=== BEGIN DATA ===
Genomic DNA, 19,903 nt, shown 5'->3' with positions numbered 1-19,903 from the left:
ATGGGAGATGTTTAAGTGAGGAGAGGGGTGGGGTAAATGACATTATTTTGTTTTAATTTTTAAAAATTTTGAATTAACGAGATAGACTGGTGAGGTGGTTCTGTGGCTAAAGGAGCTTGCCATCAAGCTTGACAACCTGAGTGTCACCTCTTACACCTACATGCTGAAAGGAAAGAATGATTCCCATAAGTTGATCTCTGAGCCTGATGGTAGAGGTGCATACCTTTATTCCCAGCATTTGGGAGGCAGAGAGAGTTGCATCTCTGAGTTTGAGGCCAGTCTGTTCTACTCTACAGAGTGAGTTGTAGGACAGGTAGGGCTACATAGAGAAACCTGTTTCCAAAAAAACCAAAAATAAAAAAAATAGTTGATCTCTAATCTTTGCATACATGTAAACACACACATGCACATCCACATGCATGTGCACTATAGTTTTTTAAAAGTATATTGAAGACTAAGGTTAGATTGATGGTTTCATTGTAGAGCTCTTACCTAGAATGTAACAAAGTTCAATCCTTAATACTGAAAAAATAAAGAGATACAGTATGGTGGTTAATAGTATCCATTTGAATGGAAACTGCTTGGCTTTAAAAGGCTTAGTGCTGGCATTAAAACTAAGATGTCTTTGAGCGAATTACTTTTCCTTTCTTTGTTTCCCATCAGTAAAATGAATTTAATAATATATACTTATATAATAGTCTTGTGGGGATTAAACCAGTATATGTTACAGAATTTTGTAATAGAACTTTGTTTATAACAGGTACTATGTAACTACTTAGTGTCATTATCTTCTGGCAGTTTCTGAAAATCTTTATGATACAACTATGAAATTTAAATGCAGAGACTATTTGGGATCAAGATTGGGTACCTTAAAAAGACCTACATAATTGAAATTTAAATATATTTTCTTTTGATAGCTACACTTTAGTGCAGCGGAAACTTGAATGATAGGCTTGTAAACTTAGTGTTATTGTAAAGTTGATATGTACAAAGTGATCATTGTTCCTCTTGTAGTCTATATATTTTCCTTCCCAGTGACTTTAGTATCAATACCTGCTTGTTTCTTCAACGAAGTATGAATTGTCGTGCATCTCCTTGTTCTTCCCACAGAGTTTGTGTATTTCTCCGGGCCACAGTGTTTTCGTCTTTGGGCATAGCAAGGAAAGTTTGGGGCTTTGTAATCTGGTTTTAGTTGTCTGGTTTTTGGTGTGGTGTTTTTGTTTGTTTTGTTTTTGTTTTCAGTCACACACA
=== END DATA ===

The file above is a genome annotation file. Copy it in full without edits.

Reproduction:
Genomic DNA, 19,903 nt, shown 5'->3' with positions numbered 1-19,903 from the left:
ATGGGAGATGTTTAAGTGAGGAGAGGGGTGGGGTAAATGACATTATTTTGTTTTAATTTTTAAAAATTTTGAATTAACGAGATAGACTGGTGAGGTGGTTCTGTGGCTAAAGGAGCTTGCCATCAAGCTTGACAACCTGAGTGTCACCTCTTACACCTACATGCTGAAAGGAAAGAATGATTCCCATAAGTTGATCTCTGAGCCTGATGGTAGAGGTGCATACCTTTATTCCCAGCATTTGGGAGGCAGAGAGAGTTGCATCTCTGAGTTTGAGGCCAGTCTGTTCTACTCTACAGAGTGAGTTGTAGGACAGGTAGGGCTACATAGAGAAACCTGTTTCCAAAAAAACCAAAAATAAAAAAAATAGTTGATCTCTAATCTTTGCATACATGTAAACACACACATGCACATCCACATGCATGTGCACTATAGTTTTTTAAAAGTATATTGAAGACTAAGGTTAGATTGATGGTTTCATTGTAGAGCTCTTACCTAGAATGTAACAAAGTTCAATCCTTAATACTGAAAAAATAAAGAGATACAGTATGGTGGTTAATAGTATCCATTTGAATGGAAACTGCTTGGCTTTAAAAGGCTTAGTGCTGGCATTAAAACTAAGATGTCTTTGAGCGAATTACTTTTCCTTTCTTTGTTTCCCATCAGTAAAATGAATTTAATAATATATACTTATATAATAGTCTTGTGGGGATTAAACCAGTATATGTTACAGAATTTTGTAATAGAACTTTGTTTATAACAGGTACTATGTAACTACTTAGTGTCATTATCTTCTGGCAGTTTCTGAAAATCTTTATGATACAACTATGAAATTTAAATGCAGAGACTATTTGGGATCAAGATTGGGTACCTTAAAAAGACCTACATAATTGAAATTTAAATATATTTTCTTTTGATAGCTACACTTTAGTGCAGCGGAAACTTGAATGATAGGCTTGTAAACTTAGTGTTATTGTAAAGTTGATATGTACAAAGTGATCATTGTTCCTCTTGTAGTCTATATATTTTCCTTCCCAGTGACTTTAGTATCAATACCTGCTTGTTTCTTCAACGAAGTATGAATTGTCGTGCATCTCCTTGTTCTTCCCACAGAGTTTGTGTATTTCTCCGGGCCACAGTGTTTTCGTCTTTGGGCATAGCAAGGAAAGTTTGGGGCTTTGTAATCTGGTTTTAGTTGTCTGGTTTTTGGTGTGGTGTTTTTGTTTGTTTTGTTTTTGTTTTCAGTCACACACA